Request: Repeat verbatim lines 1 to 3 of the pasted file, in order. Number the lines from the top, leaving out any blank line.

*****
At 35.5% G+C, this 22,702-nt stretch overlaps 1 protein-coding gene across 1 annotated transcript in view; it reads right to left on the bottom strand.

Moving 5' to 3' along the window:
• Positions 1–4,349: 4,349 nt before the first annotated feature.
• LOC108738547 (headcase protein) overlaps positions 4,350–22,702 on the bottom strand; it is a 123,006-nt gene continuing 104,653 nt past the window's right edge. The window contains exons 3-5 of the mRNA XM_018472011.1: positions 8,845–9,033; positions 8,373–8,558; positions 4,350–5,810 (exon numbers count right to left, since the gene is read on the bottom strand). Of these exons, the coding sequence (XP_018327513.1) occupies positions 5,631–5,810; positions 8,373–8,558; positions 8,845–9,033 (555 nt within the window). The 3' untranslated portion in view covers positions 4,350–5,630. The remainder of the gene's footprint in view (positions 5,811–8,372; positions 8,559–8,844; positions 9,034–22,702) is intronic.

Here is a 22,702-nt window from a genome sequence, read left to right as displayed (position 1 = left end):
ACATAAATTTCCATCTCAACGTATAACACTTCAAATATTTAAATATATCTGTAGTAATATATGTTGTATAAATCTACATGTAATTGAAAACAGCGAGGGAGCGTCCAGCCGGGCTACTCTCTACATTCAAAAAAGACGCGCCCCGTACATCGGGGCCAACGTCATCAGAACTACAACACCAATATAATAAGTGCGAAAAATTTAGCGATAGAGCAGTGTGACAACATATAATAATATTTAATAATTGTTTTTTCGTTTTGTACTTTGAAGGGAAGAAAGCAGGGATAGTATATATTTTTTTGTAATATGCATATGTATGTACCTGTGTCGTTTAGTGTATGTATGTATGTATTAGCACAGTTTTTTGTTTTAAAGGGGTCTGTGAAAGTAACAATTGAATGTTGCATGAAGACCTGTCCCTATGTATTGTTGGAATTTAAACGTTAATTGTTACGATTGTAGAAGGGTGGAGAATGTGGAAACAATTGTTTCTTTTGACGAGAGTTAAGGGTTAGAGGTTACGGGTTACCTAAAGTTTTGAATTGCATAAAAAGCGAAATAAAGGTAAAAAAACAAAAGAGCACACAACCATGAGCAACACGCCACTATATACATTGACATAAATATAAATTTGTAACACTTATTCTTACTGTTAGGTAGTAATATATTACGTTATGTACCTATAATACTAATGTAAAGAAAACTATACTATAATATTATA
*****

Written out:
At 35.5% G+C, this 22,702-nt stretch overlaps 1 protein-coding gene across 1 annotated transcript in view; it reads right to left on the bottom strand.

Moving 5' to 3' along the window:
• Positions 1–4,349: 4,349 nt before the first annotated feature.